Crocker v. Winthrop Lab., Div. of Sterling Drug, Inc., B--4440

Citation514 S.W.2d 429
Decision Date02 October 1974
Docket NumberNo. B--4440,B--4440
PartiesClarissa CROCKER, Individually and on behalf of the Estate of Glenn E. Crocker, Deceased, Petitioner, v. WINTHROP LABORATORIES, DIVISION OF STERLING DRUG, INC., Respondent.
CourtSupreme Court of Texas

Page 429

514 S.W.2d 429
Clarissa CROCKER, Individually and on behalf of the Estate
of Glenn E. Crocker, Deceased, Petitioner,
No. B--4440.
Supreme Court of Texas.
Oct. 2, 1974.
Rehearing Denied Oct. 30, 1974.

W. Page Keeton, Austin, Malcolm McGregor, El Paso, for petitioner.

Scott, Hulse, Marshall & Feuille, Schuyler B. Marshall, El Paso, Rodney, Dickason, Sloan, Akin & Robb, Jackson D. Akin, Albuquerque, N.M., for respondent.

REAVLEY, Justice.

Glenn E. Crocker became addicted to a new drug produced by Winthrop Laboratories and known as 'talwin' which had been previously thought to be non-addictive. When he was in a weakened condition and his tolerance to drugs very low because of a period of detoxification, Crocker obtained an injection of a narcotic and died soon thereafter. His widow and representative, Clarissa Crocker, brought this action for damages due to his suffering while alive as well as for his wrongful death. She recovered judgment against Winthrop Laboratories in the trial court. The Court of Civil Appeals reversed and rendered judgment for the drug company, holding that while some of the facts found by the jury (including the positive misrepresentation

Page 430

by the drug company that talwin was non-addictive) would warrant the recovery, the additional finding that the drug company could not reasonably have foreseen Crocker's addiction (because of his unusual susceptibility and the state of medical knowledge when the drug was marketed), constituted a complete defense. 502 S.W.2d 850. We hold that the latter finding does not bar the recovery, and we affirm the judgment of the trial court.

In July of 1967 Glenn Crocker suffered a double hernia, as well as frostbite of two fingers, while working as a carpenter in a cold storage vault. He was then 49 years old and was not a user of drugs or alcohol. His hernia was successfully repaired. The circulation of blood in his fingers, however, was not restored. Skin grafts were done on the fingers in October, but it was necessary to amputate part of his thumb in November and part of his middle finger the following January (1968). Prior to November 23, 1967, when Dr. Mario Palafox amputated part of his thumb, the several doctors who had treated him had prescribed both demerol (a narcotic) and talwin for relief of pain without observing any cause to believe him to be then addicted to any drug. Crocker told Dr. Palafox that he liked the relief he received from talwin, and Dr. Palafox responded that this was fortunate because talwin had no addicting side effect.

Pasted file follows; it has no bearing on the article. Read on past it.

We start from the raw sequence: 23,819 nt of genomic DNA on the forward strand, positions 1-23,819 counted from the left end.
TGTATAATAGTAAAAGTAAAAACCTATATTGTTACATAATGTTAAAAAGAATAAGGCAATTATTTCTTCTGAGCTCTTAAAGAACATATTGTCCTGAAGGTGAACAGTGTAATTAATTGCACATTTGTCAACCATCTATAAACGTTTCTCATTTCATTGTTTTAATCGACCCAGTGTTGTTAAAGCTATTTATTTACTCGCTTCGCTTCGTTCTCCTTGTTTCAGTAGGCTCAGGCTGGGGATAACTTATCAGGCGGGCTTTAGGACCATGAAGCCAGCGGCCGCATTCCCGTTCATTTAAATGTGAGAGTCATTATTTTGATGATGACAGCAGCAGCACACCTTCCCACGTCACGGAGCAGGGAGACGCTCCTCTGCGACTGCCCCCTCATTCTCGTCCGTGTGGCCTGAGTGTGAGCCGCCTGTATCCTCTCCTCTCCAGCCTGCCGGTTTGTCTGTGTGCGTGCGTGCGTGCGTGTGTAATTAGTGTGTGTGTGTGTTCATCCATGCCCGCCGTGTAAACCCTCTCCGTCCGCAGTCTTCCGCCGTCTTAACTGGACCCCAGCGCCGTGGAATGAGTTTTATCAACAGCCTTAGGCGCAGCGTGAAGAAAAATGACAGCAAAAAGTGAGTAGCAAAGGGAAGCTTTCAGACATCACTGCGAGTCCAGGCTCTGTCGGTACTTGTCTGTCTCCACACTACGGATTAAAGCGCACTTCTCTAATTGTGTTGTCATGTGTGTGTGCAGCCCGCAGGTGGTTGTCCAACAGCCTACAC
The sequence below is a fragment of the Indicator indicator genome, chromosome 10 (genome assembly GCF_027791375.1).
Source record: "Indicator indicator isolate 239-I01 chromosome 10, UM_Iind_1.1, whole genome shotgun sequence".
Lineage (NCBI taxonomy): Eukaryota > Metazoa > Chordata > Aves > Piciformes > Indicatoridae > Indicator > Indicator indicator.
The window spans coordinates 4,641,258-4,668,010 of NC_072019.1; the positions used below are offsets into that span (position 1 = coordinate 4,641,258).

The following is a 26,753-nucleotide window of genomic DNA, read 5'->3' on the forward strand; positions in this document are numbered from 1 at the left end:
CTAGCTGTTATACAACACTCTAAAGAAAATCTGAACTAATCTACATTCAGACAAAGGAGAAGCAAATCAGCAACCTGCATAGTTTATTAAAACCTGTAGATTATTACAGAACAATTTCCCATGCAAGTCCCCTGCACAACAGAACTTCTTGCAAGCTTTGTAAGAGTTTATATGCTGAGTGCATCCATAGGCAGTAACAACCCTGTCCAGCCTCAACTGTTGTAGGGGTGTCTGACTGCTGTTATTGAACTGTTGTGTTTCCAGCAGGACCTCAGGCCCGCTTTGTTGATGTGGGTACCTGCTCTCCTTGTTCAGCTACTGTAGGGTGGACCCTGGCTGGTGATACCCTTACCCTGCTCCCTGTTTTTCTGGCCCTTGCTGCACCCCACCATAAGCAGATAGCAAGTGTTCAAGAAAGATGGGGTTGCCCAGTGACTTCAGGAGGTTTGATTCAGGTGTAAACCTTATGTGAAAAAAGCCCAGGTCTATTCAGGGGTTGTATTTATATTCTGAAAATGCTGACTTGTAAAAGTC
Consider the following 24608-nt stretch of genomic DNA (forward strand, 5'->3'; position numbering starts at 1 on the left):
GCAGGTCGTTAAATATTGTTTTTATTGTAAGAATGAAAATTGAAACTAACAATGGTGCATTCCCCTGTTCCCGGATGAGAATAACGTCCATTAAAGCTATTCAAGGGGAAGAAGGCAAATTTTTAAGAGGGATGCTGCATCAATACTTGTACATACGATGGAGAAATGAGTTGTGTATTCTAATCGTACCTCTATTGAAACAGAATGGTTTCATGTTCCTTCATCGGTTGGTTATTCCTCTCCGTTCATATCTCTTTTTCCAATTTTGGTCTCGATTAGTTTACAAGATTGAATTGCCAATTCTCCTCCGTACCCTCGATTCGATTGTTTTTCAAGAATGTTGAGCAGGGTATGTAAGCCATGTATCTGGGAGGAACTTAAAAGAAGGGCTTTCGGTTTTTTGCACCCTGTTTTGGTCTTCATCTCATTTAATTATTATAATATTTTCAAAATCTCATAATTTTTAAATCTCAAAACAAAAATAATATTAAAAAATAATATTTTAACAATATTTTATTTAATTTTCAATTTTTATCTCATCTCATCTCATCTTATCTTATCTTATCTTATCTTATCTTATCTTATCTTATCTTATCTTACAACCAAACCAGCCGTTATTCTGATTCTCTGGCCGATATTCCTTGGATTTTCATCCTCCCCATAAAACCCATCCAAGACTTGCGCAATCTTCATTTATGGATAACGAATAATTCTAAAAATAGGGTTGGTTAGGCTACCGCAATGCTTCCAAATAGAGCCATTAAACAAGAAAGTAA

Crocker did develop an addiction to talwin, however, and was able to obtain prescriptions from several doctors as well as to cross the Mexican border to Juarez and acquire the same drug without a prescription under the name of 'sosigon.' He was hospitalized on June 3, 1968 by a psychiatrist, Dr. J. Edward Stern, for a process of detoxification (to remove the toxic agents in his body) and treatment of his drug dependency. After six days in the hospital being withdrawn from talwin as well as all narcotics, and at a time when his tolerance for potent drugs was very low, Crocker walked out of the hospital and went to his home. Because of his agitated condition and the threats he made against his wife, he was finally successful in having her call Dr. Eugene Engel who, on June 10, 1968, came to the Crocker home and gave Mr. Crocker an injection of demerol. Crocker went to his bed for the last time.

Winthrop Laboratories first put talwin on the market in July of 1967 after extensive testing and approval by the Federal Drug Administration. The descriptive material on the new drug circulated by Winthrop Laboratories in 1967 gives no warning of the possibilities of addiction. There is a heading of a paragraph in the product information of the 1967 edition of Physicians' Desk Reference Book which reads: 'Absence of addiction liability.' This might be considered misleading, but in view of the evidence of verbal assurances as to the properties of talwin by the drug company's representative, there is no need to deal further with the printed materials. Dr. Palafox, a prominent orthopedic surgeon in El Paso, allowed Crocker to have liberal use of talwin and assured him that it was non-addictive because of the assurance by a representative of the drug company who had detailed the doctor on the nature of the drug. There had been an extended and specific conversation between the drug company representative and Dr. Palafox about talwin, and Dr. Palafox was told that talwin was as harmless as aspirin and could be given as long as desired. Dr. Palafox testified that the representative of the defendant insisted that talwin could have no addicting effect.

Subsequent experience has proved that talwin is an extremely useful drug for the relief of pain but that it cannot be regarded as non-addictive. Doctors Palafox and Stern had seen other patients dependent upon talwin. Dr. Arthur S. Keats, chairman of the Department of Anesthesiology at Baylor...

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